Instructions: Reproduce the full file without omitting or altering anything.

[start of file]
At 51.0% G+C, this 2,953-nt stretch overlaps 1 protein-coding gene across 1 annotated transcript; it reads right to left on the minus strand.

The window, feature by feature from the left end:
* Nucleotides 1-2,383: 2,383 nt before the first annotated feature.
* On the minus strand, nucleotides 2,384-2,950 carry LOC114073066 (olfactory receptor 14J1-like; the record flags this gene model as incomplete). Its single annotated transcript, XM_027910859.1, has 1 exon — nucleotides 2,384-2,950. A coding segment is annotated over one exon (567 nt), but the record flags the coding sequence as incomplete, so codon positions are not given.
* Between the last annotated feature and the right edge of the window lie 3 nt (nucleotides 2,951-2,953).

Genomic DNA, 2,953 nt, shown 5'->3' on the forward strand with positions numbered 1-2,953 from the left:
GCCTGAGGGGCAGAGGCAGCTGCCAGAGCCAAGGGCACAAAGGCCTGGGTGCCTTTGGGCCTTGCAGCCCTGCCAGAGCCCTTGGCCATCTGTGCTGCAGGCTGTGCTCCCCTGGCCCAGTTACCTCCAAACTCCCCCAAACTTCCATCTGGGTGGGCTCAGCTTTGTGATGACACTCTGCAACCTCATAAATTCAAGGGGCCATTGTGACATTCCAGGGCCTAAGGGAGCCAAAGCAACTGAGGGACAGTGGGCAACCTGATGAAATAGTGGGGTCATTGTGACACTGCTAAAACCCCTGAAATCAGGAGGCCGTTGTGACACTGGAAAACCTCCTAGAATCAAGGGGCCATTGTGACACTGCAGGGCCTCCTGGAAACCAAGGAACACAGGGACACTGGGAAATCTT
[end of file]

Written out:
At 51.0% G+C, this 2,953-nt stretch overlaps 1 protein-coding gene across 1 annotated transcript; it reads right to left on the minus strand.

The window, feature by feature from the left end:
* Nucleotides 1-2,383: 2,383 nt before the first annotated feature.
* On the minus strand, nucleotides 2,384-2,950 carry LOC114073066 (olfactory receptor 14J1-like; the record flags this gene model as incomplete). Its single annotated transcript, XM_027910859.1, has 1 exon — nucleotides 2,384-2,950. A coding segment is annotated over one exon (567 nt), but the record flags the coding sequence as incomplete, so codon positions are not given.
* Between the last annotated feature and the right edge of the window lie 3 nt (nucleotides 2,951-2,953).

Genomic DNA, 2,953 nt, shown 5'->3' on the forward strand with positions numbered 1-2,953 from the left:
GCCTGAGGGGCAGAGGCAGCTGCCAGAGCCAAGGGCACAAAGGCCTGGGTGCCTTTGGGCCTTGCAGCCCTGCCAGAGCCCTTGGCCATCTGTGCTGCAGGCTGTGCTCCCCTGGCCCAGTTACCTCCAAACTCCCCCAAACTTCCATCTGGGTGGGCTCAGCTTTGTGATGACACTCTGCAACCTCATAAATTCAAGGGGCCATTGTGACATTCCAGGGCCTAAGGGAGCCAAAGCAACTGAGGGACAGTGGGCAACCTGATGAAATAGTGGGGTCATTGTGACACTGCTAAAACCCCTGAAATCAGGAGGCCGTTGTGACACTGGAAAACCTCCTAGAATCAAGGGGCCATTGTGACACTGCAGGGCCTCCTGGAAACCAAGGAACACAGGGACACTGGGAAATCTT